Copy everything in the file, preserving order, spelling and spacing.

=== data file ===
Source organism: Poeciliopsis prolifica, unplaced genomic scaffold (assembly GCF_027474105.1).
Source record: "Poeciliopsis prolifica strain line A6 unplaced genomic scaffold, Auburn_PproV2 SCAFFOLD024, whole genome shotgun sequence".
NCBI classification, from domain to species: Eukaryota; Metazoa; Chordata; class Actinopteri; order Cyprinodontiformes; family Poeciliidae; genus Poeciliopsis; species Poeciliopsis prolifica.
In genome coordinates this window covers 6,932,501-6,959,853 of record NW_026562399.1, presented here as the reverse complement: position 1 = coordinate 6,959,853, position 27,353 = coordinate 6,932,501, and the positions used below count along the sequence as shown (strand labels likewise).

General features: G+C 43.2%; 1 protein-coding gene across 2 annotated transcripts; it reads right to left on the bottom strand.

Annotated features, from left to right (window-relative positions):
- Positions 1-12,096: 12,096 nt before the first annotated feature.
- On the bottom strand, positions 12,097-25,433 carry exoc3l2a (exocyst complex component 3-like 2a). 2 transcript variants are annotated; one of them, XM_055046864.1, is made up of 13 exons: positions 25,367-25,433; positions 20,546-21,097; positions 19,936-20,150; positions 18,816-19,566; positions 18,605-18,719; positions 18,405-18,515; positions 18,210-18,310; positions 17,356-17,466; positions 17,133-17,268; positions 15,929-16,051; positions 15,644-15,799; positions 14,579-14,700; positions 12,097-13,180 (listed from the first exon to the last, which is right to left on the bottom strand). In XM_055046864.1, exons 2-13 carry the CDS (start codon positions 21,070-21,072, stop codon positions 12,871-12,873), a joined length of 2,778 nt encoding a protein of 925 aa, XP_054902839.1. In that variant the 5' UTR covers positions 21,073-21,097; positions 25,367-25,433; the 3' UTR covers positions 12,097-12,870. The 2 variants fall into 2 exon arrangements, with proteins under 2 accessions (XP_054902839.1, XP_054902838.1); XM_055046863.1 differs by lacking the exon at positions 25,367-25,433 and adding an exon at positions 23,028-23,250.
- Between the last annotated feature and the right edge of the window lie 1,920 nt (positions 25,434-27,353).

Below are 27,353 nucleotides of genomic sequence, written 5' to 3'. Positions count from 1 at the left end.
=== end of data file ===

Source organism: Poeciliopsis prolifica, unplaced genomic scaffold (assembly GCF_027474105.1).
Source record: "Poeciliopsis prolifica strain line A6 unplaced genomic scaffold, Auburn_PproV2 SCAFFOLD024, whole genome shotgun sequence".
NCBI classification, from domain to species: Eukaryota; Metazoa; Chordata; class Actinopteri; order Cyprinodontiformes; family Poeciliidae; genus Poeciliopsis; species Poeciliopsis prolifica.
In genome coordinates this window covers 6,932,501-6,959,853 of record NW_026562399.1, presented here as the reverse complement: position 1 = coordinate 6,959,853, position 27,353 = coordinate 6,932,501, and the positions used below count along the sequence as shown (strand labels likewise).

General features: G+C 43.2%; 1 protein-coding gene across 2 annotated transcripts; it reads right to left on the bottom strand.

Annotated features, from left to right (window-relative positions):
- Positions 1-12,096: 12,096 nt before the first annotated feature.
- On the bottom strand, positions 12,097-25,433 carry exoc3l2a (exocyst complex component 3-like 2a). 2 transcript variants are annotated; one of them, XM_055046864.1, is made up of 13 exons: positions 25,367-25,433; positions 20,546-21,097; positions 19,936-20,150; positions 18,816-19,566; positions 18,605-18,719; positions 18,405-18,515; positions 18,210-18,310; positions 17,356-17,466; positions 17,133-17,268; positions 15,929-16,051; positions 15,644-15,799; positions 14,579-14,700; positions 12,097-13,180 (listed from the first exon to the last, which is right to left on the bottom strand). In XM_055046864.1, exons 2-13 carry the CDS (start codon positions 21,070-21,072, stop codon positions 12,871-12,873), a joined length of 2,778 nt encoding a protein of 925 aa, XP_054902839.1. In that variant the 5' UTR covers positions 21,073-21,097; positions 25,367-25,433; the 3' UTR covers positions 12,097-12,870. The 2 variants fall into 2 exon arrangements, with proteins under 2 accessions (XP_054902839.1, XP_054902838.1); XM_055046863.1 differs by lacking the exon at positions 25,367-25,433 and adding an exon at positions 23,028-23,250.
- Between the last annotated feature and the right edge of the window lie 1,920 nt (positions 25,434-27,353).

Below are 27,353 nucleotides of genomic sequence, written 5' to 3'. Positions count from 1 at the left end.